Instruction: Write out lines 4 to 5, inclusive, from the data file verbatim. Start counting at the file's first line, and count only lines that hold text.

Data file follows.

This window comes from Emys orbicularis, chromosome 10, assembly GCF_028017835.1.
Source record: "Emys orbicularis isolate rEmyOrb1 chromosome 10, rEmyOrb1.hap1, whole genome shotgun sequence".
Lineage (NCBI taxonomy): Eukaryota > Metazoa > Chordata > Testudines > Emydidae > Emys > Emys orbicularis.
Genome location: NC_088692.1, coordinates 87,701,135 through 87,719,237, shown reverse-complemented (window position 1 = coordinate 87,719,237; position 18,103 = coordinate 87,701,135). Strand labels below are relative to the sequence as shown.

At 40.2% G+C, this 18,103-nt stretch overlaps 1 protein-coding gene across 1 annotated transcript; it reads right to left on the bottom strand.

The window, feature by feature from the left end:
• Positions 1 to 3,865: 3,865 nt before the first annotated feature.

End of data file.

Genome location: NC_088692.1, coordinates 87,701,135 through 87,719,237, shown reverse-complemented (window position 1 = coordinate 87,719,237; position 18,103 = coordinate 87,701,135). Strand labels below are relative to the sequence as shown.

At 40.2% G+C, this 18,103-nt stretch overlaps 1 protein-coding gene across 1 annotated transcript; it reads right to left on the bottom strand.